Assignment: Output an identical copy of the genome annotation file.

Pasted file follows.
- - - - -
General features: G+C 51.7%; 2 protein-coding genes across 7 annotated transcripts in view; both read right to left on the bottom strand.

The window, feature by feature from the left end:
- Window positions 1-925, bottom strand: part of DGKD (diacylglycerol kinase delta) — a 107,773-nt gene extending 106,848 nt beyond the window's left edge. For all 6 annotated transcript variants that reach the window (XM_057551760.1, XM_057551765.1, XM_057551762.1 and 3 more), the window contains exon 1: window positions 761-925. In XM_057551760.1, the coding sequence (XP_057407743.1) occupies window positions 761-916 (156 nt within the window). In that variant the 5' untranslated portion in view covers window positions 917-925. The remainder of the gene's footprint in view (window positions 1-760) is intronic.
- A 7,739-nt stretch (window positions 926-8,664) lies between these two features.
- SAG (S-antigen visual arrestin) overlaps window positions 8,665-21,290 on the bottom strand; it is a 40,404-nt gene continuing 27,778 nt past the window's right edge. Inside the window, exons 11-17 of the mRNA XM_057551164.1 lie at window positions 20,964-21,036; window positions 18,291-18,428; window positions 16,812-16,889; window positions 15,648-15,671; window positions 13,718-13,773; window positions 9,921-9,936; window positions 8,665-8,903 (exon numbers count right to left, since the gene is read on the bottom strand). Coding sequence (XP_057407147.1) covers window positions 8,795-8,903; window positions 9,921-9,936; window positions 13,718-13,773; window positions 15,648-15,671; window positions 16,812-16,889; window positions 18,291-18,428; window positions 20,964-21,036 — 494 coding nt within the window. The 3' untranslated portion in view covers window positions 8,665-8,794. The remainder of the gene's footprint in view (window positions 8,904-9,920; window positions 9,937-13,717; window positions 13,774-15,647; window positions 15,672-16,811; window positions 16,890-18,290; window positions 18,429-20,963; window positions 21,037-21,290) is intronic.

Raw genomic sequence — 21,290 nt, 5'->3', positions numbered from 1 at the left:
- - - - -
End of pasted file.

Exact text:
General features: G+C 51.7%; 2 protein-coding genes across 7 annotated transcripts in view; both read right to left on the bottom strand.

The window, feature by feature from the left end:
- Window positions 1-925, bottom strand: part of DGKD (diacylglycerol kinase delta) — a 107,773-nt gene extending 106,848 nt beyond the window's left edge. For all 6 annotated transcript variants that reach the window (XM_057551760.1, XM_057551765.1, XM_057551762.1 and 3 more), the window contains exon 1: window positions 761-925. In XM_057551760.1, the coding sequence (XP_057407743.1) occupies window positions 761-916 (156 nt within the window). In that variant the 5' untranslated portion in view covers window positions 917-925. The remainder of the gene's footprint in view (window positions 1-760) is intronic.
- A 7,739-nt stretch (window positions 926-8,664) lies between these two features.
- SAG (S-antigen visual arrestin) overlaps window positions 8,665-21,290 on the bottom strand; it is a 40,404-nt gene continuing 27,778 nt past the window's right edge. Inside the window, exons 11-17 of the mRNA XM_057551164.1 lie at window positions 20,964-21,036; window positions 18,291-18,428; window positions 16,812-16,889; window positions 15,648-15,671; window positions 13,718-13,773; window positions 9,921-9,936; window positions 8,665-8,903 (exon numbers count right to left, since the gene is read on the bottom strand). Coding sequence (XP_057407147.1) covers window positions 8,795-8,903; window positions 9,921-9,936; window positions 13,718-13,773; window positions 15,648-15,671; window positions 16,812-16,889; window positions 18,291-18,428; window positions 20,964-21,036 — 494 coding nt within the window. The 3' untranslated portion in view covers window positions 8,665-8,794. The remainder of the gene's footprint in view (window positions 8,904-9,920; window positions 9,937-13,717; window positions 13,774-15,647; window positions 15,672-16,811; window positions 16,890-18,290; window positions 18,429-20,963; window positions 21,037-21,290) is intronic.

Raw genomic sequence — 21,290 nt, 5'->3', positions numbered from 1 at the left: